The Nike Women’s Marathon snaked its way around the hills of San Francisco last Sunday, and we still can’t get enough of what we’ve learned from women running the race. We spoke to a few inspirational ladies before they made their way through the course; read on for their tips on how to prepare for a half or full marathon and what made them choose this particular race (maybe something to do with that Tiffany’s finisher’s necklace?). And don’t forget to read more tips from Nike Women’s marathon finishers here!
Last Sunday, Oct. 14, was the ninth running of the Nike Women’s Marathon (NWM), and it’s fast becoming a San Francisco institution. Over 25,000 runners took to the city’s hilly streets, running past the Golden Gate Bridge and along the coastline. The energy of the race is like a girls weekend, but with serious mileage thrown into the mix.
Tackling the double-digit mileage of a half or full marathon is daunting, but definitely doable - especially when runners share training tips and advice. I spoke with several women at the Nike Expotique, who were not only stoked to be running the NWM, but were also all happy to share pieces of training advice they learned while prepping for the race. Get inspired and read their recommendations.
Many of the runners emphasized the importance of training with friends. Logging long miles for a half or full marathon is easier if you’re sharing them with a running partner or two or eight – the more the merrier.
- After going solo last year at the NWM, Taylor, a student at Cal Poly, rounded up a group of pals to work out with her. “Running with friends makes it so much easier to train.”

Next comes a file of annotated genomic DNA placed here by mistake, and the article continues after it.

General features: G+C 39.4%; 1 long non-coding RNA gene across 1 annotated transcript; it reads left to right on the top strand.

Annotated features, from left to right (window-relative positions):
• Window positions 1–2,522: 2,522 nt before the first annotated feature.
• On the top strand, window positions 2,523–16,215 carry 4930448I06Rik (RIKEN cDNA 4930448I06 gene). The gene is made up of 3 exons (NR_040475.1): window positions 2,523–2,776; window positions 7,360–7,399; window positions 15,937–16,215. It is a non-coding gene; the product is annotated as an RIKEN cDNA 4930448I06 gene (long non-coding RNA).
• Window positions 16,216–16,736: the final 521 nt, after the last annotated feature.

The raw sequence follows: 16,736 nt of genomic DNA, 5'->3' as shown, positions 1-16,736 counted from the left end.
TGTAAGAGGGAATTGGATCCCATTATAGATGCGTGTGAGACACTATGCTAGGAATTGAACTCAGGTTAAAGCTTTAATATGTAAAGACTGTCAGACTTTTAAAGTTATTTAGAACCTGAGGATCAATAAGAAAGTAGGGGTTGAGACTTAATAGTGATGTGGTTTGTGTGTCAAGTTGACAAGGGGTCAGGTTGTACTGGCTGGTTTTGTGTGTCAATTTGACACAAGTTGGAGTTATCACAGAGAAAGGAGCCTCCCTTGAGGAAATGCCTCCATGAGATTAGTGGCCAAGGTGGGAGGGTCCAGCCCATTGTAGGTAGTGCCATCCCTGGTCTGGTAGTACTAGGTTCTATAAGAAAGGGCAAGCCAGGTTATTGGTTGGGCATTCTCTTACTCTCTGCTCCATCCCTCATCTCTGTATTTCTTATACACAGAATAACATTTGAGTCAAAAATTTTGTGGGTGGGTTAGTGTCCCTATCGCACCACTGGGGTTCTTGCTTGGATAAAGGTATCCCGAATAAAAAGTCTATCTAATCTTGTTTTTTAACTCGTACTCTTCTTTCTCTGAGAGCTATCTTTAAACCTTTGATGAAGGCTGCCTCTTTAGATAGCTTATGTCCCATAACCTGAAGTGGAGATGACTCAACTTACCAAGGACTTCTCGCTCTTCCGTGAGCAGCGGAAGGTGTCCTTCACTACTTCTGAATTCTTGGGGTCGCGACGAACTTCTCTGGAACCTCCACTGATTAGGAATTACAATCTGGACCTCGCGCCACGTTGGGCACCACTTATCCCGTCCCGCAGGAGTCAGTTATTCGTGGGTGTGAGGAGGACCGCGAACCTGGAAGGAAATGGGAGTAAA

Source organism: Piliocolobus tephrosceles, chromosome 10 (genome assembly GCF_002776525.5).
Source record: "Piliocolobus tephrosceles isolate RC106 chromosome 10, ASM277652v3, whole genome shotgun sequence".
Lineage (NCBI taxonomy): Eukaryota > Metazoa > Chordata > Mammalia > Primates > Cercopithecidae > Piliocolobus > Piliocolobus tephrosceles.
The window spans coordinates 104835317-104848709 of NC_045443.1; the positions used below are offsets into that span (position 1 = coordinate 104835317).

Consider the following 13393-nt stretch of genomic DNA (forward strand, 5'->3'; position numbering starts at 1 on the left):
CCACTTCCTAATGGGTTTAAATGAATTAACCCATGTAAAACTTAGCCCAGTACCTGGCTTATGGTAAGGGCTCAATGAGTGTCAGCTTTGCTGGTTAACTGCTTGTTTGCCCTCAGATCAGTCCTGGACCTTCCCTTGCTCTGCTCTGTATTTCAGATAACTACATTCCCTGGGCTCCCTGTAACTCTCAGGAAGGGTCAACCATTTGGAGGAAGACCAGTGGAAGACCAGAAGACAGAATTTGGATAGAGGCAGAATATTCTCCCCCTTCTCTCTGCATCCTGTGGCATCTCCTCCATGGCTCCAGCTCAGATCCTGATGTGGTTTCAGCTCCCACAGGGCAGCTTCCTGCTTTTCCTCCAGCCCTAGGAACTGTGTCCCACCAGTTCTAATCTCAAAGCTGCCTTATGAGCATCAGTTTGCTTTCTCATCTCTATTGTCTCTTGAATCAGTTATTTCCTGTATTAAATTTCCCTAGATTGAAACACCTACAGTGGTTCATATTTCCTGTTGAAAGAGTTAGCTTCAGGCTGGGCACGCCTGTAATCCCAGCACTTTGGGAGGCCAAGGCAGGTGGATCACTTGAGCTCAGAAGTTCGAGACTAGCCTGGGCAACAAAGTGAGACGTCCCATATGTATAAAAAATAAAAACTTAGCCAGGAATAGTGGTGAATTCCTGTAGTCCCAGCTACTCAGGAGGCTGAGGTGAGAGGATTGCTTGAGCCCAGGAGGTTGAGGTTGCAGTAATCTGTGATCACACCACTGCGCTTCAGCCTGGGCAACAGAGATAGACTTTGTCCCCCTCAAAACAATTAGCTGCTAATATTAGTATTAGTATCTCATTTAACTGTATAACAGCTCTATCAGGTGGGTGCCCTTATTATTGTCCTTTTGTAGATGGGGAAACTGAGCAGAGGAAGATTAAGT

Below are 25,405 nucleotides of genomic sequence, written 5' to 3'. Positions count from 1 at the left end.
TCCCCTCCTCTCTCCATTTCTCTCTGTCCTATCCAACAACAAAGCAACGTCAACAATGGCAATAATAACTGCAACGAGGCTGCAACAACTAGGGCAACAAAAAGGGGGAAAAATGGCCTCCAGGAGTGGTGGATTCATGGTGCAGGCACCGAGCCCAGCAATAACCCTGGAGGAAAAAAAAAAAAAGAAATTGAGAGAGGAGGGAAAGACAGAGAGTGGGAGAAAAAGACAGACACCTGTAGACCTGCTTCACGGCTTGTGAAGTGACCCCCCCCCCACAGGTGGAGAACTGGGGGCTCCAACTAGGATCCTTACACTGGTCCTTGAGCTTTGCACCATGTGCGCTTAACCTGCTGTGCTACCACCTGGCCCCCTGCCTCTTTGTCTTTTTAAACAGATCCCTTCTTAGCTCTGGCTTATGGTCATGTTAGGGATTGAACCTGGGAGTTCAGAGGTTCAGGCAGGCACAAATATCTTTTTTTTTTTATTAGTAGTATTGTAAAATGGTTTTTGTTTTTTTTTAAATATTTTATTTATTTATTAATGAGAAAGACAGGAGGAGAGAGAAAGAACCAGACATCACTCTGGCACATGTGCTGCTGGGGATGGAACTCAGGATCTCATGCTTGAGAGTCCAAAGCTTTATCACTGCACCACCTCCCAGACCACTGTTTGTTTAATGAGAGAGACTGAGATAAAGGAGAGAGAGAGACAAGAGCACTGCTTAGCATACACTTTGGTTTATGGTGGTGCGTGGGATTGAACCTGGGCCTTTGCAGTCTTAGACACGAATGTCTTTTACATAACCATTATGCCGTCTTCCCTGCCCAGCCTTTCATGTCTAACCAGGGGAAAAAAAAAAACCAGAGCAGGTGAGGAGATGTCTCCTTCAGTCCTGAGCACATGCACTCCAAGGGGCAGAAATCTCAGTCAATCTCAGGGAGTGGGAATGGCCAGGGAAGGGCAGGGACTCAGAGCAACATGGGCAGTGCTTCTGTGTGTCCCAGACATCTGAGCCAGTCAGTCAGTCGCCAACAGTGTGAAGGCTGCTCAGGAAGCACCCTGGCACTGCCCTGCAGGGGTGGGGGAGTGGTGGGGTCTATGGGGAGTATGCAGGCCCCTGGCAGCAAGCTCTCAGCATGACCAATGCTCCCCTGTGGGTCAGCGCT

- Amanda from Oklahoma City seconded the sentiment. Her motivation for sticking with training was a resounding “Friends!”
- Nancy from Juno, AK, relied on her pack of pals to stay motivated. “Find some friends to train with, to keep you on track, and motivate you to run in the rain.”
- For Sarah from Napa, CA, having company was especially important on the long runs. “Find someone to do the long runs with you so you will get up on Saturday morning and get it done.”
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When we’re kids, parents and pediatricians keep us on top of all of our necessary vaccinations. But women need to keep up with their boosters when they’re adults, too. Things definitely shift according to personal medical history, but certain vaccinations are recommended for all healthy adult women. In order to stay in tip-top shape, be sure to keep vaccination records readily available and that you know which of these you are due for.
- Human papillomavirus: The human papillomavirus (HPV) is the most common sexually transmitted disease. One of the best methods for prevention is a three-dose series of vaccinations for girls and women, ages 11 to 26.
- Tetanus: By age 6, you should have received your first tetanus shot. But you may have forgotten that a booster is needed every 10 years. If you’re older than 19 and have never recieved a tetanus shot, then you’re going to need to get the Tdap vaccine. It’s best to nip this one in the bud before you step on that rusty nail.